My Feb. 24 column was related to a potential change in Turkey-Gulf relations. Judging by the feedback it received, my piece appears to have caught the eye of Middle East watchers. At the end of the day, a lot of people seem to believe that the status quo, which the region’s two crown princes shaped with their aggressive policies, to change.
Everyone was wondering how a new status quo would come about. If the Arab Spring had been the main source of tension between Turkey and the Gulf states, starting with Saudi Arabia and the United Arab Emirates (UAE), the two most significant developments were the Qatar blockade and the cold-blooded murder of journalist Jamal Khashoggi inside the Saudi Consulate in Istanbul.
Last week, a major development took place regarding the Khashoggi murder, as the U.S. unveiled a related intelligence report.
According to the declassified document, the American intelligence community pointed their finger at Saudi Arabia’s Crown Prince Mohammad bin Salman (MBS). They assessed that MBS had signed off on the operation to catch or kill the Washington Post columnist.
U.S. President Joe Biden has been making certain changes to Washington’s policy on Saudi Arabia. Hence the publication of that intelligence report. Several days earlier, Biden announced that King Salman, rather than his son, was his counterpart in Riyadh.
Prior to the report’s declassification, Biden spoke by phone with the Saudi king – instead of the crown prince.
At the same time, the Americans imposed a visa ban on 76 Saudi citizens, including senior officials. Although Biden has been applauded for making public that report, he faces criticism in the United States for failing to authorize harsh punitive measures or sanctions on MBS.
Let’s now get back to Turkey. Back in the day, when there was some initial friction between Ankara and Riyadh, I reached out to my contacts in the Turkish capital.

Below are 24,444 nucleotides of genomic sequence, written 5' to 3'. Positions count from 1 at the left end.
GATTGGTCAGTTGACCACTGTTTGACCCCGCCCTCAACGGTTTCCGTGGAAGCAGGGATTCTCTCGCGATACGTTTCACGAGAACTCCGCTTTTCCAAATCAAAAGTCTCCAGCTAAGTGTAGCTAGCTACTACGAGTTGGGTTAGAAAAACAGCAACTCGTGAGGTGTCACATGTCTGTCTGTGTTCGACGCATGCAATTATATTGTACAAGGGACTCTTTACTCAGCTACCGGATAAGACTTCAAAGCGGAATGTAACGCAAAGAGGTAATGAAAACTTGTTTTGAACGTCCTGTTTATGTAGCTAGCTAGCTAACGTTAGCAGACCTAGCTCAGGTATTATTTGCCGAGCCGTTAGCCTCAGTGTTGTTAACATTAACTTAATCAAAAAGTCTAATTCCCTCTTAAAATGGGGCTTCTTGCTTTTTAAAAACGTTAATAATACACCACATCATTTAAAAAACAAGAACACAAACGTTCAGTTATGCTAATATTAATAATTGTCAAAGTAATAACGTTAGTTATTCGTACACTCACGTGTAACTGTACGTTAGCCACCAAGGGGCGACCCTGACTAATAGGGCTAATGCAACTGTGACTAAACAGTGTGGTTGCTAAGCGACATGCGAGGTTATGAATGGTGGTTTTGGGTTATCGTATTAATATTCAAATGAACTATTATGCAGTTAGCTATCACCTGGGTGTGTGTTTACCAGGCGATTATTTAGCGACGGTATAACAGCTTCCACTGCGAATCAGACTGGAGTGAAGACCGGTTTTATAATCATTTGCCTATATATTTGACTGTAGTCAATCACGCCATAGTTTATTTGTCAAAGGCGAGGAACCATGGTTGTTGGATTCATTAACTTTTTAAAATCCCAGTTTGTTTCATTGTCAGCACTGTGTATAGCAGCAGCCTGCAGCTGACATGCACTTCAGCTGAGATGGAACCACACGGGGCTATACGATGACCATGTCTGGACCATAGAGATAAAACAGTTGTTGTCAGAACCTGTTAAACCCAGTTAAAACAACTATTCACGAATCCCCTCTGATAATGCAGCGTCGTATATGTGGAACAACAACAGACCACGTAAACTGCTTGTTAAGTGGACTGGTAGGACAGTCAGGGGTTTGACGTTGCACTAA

Over the years, the Turks have consistently shown that they cared deeply about Saudi Arabia. I know for a fact that Turkish officials blamed the deteriorating relationship on MBS and wanted a strong dialogue with King Salman.
There were two main reasons why Turkey was deeply frustrated over the Khashoggi murder. The murder of a respected journalist, so brutally, was completely unacceptable.
At the same time, the Turks viewed themselves as an aggrieved party, since that assassination took place on Turkish soil. Turkey’s intelligence service got their hands on the evidence, including a sound recording of the murder, that was shared with the United States and others.
The country thus established that Khashoggi was murdered by a group of individuals who had arrived from Saudi Arabia.
The Turks knew all along that MBS had sanctioned the extrajudicial killing. That’s why there was no contact whatsoever with the crown prince.
President Recep Tayyip Erdoğan, however, did speak with King Salman. At the time, the Turks also hosted several members of the Saudi leader’s inner circle to convey the gravity of the situation.
Today, under the Biden administration, the United States has completely adopted Turkey’s position. It thus speaks to King Salman in its dealings with the kingdom.
The U.S. intelligence report will surely mount psychological and political pressure on MBS. It is possible to argue that the crown prince’s role in Saudi policy won’t be as central as in the past.
That will make it easier for the Turkish-Saudi relationship to recover, for the two countries to find new areas of cooperation and facilitate the institutional functioning of the relationship.
The same goes for other Gulf countries, where the crown princes stand to play a less prominent role.
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